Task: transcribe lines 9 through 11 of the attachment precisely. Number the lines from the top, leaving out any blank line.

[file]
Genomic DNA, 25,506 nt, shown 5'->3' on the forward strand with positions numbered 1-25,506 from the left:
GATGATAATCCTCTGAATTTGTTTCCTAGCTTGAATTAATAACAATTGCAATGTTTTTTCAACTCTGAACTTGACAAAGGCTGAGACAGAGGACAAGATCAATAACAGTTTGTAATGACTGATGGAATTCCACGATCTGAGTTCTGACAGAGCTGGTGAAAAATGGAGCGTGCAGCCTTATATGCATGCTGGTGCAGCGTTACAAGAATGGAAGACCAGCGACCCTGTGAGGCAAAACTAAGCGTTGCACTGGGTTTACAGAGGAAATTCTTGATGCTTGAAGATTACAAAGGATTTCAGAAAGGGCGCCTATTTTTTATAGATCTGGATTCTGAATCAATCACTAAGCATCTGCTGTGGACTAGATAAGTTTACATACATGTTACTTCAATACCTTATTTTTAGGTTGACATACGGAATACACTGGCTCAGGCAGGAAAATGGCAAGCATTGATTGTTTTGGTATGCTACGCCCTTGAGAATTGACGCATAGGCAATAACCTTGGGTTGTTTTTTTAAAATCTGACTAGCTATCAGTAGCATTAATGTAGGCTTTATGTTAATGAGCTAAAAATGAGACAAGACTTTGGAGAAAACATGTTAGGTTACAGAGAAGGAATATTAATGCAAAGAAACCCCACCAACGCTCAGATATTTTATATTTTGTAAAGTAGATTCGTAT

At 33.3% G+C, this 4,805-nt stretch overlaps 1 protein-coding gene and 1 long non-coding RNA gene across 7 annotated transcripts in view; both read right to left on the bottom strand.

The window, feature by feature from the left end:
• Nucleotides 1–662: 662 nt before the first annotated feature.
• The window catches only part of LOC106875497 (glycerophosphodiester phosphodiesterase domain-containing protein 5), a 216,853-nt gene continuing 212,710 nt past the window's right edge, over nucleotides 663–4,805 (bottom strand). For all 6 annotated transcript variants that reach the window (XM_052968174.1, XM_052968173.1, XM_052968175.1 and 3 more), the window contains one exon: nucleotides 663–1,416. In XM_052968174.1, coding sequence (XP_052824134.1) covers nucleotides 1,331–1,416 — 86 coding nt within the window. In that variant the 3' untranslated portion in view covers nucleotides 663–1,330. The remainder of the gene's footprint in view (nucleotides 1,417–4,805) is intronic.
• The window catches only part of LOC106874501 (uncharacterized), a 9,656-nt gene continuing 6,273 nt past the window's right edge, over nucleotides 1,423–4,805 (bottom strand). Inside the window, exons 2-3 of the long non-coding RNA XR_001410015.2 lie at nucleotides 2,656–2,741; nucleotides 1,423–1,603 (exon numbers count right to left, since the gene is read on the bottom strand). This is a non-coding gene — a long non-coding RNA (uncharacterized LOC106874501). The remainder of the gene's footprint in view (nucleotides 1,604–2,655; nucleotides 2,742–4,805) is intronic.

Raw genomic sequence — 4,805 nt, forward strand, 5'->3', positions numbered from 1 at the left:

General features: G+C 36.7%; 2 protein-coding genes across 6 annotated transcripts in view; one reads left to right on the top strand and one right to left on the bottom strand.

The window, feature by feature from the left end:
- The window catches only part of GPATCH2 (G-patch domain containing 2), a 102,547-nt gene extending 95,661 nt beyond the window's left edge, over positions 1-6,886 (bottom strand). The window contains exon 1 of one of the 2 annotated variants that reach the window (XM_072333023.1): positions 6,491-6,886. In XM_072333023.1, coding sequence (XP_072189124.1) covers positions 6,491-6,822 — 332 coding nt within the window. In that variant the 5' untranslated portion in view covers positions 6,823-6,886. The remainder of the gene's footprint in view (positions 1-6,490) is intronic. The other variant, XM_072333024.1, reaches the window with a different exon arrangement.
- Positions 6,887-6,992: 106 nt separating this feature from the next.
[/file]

General features: G+C 36.7%; 2 protein-coding genes across 6 annotated transcripts in view; one reads left to right on the top strand and one right to left on the bottom strand.

The window, feature by feature from the left end:
- The window catches only part of GPATCH2 (G-patch domain containing 2), a 102,547-nt gene extending 95,661 nt beyond the window's left edge, over positions 1-6,886 (bottom strand). The window contains exon 1 of one of the 2 annotated variants that reach the window (XM_072333023.1): positions 6,491-6,886. In XM_072333023.1, coding sequence (XP_072189124.1) covers positions 6,491-6,822 — 332 coding nt within the window. In that variant the 5' untranslated portion in view covers positions 6,823-6,886. The remainder of the gene's footprint in view (positions 1-6,490) is intronic. The other variant, XM_072333024.1, reaches the window with a different exon arrangement.